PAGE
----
Hah. Easier said than done, right?
Ask any artist about how much they like the stuff they make, and chances are you'll get a mixed bag of answers where most will be saying how they wish they'd done the stuff better. The anatomy isn't quite right, the colors don't quite pop, the composition doesn't help the flow, the lettering covers all the art, the story is clunky, the characters are a little meh or too extra.
There's always something that could be done better- and they're right!
There's always room for improvement. Just by the sheer fact that practice makes perfect, it means that the more you create, the better the creations will be- and that means that if you make something again, it'll have a good chance of coming out better than it did the first time.
But that's beyond the point. Or at least, it should be beyond the point when it comes to loving the stuff you make, and being confident in the work you produce.
Loving your work doesn't mean putting it on a pedestal or call it the equivalent of the Sistine Chapel (especially when it isn't). Loving your work means taking pride and joy in the fact that you created something. Even if it's not exactly as it was in your mind or even if it's considerably worse than what you pictured in your mind, it's a start. A baseline. Somewhere to begin improving, or to get closer to what you want to achieve.
So the anatomy is wonky. It is great that you can see that the anatomy is wonky because by seeing it, you can get to correcting it. If you don't love your anatomically wonky work, then you won't find it easy to invest time in it to make the anatomy better.
When I was taking my first steps in creative stories, I wrote a bunch of them like the world was ending. They were all BAD. Like, real bad. From the plot construction to the characters to the writing and the dialogue, those stories were literally bottom. Because I couldn't fail harder. When I realized it, all my love for them turned into rage and I tossed them all in the fireplace, and watched them burn. I didn't touch a pen for a couple of years afterwards.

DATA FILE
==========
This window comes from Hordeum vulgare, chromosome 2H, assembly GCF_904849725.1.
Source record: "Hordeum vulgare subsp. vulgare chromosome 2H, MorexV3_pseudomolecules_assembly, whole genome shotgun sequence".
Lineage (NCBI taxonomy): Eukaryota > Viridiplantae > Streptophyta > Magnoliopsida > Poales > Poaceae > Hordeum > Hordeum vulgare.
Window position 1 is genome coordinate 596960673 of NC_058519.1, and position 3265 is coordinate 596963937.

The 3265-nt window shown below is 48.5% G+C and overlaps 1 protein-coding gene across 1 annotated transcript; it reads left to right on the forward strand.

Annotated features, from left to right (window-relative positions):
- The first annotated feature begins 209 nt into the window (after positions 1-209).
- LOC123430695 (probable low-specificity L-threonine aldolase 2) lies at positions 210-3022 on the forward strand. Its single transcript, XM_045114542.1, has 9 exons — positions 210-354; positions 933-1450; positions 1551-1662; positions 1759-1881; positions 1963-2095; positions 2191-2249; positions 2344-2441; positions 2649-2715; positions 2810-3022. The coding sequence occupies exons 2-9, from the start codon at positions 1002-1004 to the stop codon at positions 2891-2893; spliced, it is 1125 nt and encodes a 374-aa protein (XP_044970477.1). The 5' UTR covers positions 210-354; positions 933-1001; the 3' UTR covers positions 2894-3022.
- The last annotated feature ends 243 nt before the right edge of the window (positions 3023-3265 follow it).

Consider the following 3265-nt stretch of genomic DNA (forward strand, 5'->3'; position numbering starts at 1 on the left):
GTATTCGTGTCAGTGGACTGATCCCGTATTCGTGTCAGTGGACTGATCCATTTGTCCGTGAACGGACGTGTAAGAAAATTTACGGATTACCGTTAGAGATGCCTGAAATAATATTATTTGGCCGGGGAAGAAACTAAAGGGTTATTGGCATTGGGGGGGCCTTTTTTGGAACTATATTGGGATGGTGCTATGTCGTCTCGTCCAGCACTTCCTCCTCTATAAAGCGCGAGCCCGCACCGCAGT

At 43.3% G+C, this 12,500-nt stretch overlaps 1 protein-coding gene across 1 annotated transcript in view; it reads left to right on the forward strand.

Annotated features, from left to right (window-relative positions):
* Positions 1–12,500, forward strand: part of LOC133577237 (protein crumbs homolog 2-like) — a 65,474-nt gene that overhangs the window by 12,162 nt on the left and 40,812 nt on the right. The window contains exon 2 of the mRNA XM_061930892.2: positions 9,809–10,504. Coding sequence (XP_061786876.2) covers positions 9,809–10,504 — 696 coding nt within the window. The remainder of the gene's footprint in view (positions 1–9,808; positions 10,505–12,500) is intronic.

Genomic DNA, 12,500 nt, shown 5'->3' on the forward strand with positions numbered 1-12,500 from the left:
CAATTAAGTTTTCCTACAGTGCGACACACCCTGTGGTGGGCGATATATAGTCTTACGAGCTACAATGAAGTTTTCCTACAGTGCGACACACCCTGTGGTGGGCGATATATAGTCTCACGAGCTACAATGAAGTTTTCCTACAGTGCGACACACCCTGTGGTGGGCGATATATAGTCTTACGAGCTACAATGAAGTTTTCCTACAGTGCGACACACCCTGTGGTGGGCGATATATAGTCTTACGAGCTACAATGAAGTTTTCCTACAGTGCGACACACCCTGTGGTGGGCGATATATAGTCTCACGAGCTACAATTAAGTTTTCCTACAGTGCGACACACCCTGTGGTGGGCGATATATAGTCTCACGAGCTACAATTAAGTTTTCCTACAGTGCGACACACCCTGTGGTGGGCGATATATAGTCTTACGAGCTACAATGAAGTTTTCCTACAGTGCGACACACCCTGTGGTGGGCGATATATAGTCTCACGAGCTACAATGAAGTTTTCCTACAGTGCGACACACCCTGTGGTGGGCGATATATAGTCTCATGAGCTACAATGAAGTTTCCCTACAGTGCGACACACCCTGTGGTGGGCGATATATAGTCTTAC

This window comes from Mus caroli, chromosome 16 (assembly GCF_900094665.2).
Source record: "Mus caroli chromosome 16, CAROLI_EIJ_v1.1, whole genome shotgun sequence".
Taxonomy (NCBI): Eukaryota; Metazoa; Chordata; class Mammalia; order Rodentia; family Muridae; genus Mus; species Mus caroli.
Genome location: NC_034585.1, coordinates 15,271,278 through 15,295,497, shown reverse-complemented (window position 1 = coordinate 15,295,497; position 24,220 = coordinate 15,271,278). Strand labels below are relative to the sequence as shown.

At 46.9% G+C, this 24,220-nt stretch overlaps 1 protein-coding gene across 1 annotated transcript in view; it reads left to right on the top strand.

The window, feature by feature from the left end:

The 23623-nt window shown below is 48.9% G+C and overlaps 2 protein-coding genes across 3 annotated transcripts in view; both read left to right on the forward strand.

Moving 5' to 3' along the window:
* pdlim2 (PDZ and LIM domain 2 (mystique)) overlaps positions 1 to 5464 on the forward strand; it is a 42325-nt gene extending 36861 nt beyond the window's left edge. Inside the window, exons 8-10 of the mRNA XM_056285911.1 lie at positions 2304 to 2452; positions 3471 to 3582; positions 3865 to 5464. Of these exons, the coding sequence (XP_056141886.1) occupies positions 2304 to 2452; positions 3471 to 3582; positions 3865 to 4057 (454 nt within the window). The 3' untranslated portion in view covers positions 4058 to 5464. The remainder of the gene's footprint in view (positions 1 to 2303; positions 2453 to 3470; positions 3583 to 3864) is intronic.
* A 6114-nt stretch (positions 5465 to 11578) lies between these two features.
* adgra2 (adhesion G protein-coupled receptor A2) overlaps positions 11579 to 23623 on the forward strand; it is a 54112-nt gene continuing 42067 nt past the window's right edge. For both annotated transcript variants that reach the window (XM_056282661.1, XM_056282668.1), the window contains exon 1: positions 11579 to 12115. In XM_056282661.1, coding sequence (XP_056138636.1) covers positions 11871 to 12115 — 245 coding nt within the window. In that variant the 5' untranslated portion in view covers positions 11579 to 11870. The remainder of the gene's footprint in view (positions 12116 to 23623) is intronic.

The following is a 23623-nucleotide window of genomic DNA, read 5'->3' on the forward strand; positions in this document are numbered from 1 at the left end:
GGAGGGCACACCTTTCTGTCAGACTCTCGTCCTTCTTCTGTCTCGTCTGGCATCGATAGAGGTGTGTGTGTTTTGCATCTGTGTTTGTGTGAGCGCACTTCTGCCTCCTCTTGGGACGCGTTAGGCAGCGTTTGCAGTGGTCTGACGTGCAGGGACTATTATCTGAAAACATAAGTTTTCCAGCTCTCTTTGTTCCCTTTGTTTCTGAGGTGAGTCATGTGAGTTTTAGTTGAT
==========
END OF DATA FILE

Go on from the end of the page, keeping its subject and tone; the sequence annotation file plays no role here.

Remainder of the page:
Now, I regret it. I really wish I had those stories stored somewhere, just like I have my first drawings. I'd probably find them worse now than I did back then, but I'm proud of them because they represent my starting point. And if I had the capacity to be in that headspace then, and kept working on them instead of burning them, I probably would have made faster progress in my writing overall.
So, what should we be confident about when it comes to our work?
I'd say that there's one thing for sure about it: that we can make it better when we don't quite like it, and we should be about to enjoy it when we do.
But that- enjoying our work- is a post for another day.
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Tantz_Aerine at 12:00AM, Oct. 8, 2022
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